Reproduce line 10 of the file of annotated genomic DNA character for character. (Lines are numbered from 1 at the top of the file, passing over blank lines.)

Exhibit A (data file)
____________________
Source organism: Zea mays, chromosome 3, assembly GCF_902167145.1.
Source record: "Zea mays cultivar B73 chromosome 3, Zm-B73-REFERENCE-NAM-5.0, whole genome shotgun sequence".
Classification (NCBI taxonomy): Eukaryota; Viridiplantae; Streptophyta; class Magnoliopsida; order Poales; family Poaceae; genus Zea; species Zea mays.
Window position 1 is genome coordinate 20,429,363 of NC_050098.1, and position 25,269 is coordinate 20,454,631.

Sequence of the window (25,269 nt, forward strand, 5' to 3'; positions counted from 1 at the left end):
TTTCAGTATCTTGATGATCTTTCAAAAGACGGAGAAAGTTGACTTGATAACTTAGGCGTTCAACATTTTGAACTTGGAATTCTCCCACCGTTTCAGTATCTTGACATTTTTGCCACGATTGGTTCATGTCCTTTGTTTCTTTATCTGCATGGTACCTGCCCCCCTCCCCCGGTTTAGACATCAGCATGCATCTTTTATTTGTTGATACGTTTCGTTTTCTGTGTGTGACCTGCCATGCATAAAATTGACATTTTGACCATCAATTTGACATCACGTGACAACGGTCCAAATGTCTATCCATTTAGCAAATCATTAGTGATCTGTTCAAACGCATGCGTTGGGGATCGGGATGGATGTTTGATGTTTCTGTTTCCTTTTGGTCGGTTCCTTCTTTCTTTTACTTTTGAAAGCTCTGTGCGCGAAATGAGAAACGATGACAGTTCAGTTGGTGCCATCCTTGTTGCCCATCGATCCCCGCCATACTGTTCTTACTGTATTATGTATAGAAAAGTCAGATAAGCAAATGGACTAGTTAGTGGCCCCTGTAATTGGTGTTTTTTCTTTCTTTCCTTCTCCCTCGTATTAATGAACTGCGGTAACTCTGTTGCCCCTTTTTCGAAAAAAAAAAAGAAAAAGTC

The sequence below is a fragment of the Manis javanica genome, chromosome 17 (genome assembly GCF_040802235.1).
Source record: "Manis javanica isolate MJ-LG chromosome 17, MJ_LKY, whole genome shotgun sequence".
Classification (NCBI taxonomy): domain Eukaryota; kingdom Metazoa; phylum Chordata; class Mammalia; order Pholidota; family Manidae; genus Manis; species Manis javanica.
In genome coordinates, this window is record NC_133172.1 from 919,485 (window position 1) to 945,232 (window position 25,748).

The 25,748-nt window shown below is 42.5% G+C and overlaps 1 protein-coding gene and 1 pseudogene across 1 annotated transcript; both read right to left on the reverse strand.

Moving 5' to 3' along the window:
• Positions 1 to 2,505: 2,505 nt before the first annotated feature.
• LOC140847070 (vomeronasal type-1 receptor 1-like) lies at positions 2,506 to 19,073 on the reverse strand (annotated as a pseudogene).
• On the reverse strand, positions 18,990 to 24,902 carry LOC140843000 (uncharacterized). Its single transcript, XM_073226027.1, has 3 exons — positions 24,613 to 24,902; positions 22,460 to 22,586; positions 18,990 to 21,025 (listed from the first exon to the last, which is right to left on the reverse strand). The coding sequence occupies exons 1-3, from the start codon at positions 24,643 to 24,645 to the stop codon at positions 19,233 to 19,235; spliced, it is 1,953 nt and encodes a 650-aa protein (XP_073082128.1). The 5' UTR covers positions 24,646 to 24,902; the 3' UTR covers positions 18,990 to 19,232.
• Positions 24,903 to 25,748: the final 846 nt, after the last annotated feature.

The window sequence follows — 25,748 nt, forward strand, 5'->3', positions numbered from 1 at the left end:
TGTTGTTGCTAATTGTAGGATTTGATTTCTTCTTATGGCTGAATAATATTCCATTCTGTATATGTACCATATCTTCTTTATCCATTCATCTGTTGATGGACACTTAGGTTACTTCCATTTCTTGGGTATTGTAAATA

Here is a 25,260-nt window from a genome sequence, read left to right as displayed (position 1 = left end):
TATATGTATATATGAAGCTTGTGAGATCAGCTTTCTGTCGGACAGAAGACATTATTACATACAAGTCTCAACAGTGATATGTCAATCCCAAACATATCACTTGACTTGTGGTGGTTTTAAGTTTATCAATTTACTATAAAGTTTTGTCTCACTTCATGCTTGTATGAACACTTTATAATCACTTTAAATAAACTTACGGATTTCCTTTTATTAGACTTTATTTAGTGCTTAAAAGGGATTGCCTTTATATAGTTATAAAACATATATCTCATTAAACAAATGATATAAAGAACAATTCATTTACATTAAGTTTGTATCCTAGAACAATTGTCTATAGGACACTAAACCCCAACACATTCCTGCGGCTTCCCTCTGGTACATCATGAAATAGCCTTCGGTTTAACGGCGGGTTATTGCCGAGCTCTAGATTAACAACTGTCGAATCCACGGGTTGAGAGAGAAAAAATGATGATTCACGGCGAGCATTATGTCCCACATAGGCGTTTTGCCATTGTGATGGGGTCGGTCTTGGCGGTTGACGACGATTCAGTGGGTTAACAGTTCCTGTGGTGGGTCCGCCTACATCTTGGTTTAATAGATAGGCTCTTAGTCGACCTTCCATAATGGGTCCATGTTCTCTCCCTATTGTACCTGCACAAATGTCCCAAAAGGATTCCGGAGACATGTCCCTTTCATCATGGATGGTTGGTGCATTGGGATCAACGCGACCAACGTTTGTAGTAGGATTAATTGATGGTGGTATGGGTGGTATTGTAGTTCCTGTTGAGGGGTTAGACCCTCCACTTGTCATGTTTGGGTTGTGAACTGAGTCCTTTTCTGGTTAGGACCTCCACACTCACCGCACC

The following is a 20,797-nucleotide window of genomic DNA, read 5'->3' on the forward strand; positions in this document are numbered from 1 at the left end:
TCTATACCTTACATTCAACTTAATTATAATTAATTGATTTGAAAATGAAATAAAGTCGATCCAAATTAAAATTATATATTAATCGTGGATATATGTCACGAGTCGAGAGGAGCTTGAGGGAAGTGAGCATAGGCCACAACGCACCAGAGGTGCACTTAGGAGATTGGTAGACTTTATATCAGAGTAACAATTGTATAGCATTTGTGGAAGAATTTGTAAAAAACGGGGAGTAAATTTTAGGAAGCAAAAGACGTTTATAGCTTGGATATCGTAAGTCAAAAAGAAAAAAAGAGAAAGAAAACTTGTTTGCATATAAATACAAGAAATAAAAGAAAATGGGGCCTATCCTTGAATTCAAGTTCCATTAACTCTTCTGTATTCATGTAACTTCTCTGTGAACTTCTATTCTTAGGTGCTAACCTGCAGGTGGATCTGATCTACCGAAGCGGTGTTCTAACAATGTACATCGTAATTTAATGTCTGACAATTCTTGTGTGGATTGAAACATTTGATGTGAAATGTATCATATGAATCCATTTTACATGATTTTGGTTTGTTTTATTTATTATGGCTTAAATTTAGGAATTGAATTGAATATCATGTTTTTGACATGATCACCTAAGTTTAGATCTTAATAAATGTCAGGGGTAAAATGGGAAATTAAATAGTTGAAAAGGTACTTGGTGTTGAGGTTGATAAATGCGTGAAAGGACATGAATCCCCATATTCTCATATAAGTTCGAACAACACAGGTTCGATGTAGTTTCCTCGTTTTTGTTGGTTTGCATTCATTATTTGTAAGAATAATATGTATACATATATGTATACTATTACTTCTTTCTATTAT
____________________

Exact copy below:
In genome coordinates, this window is record NC_133172.1 from 919,485 (window position 1) to 945,232 (window position 25,748).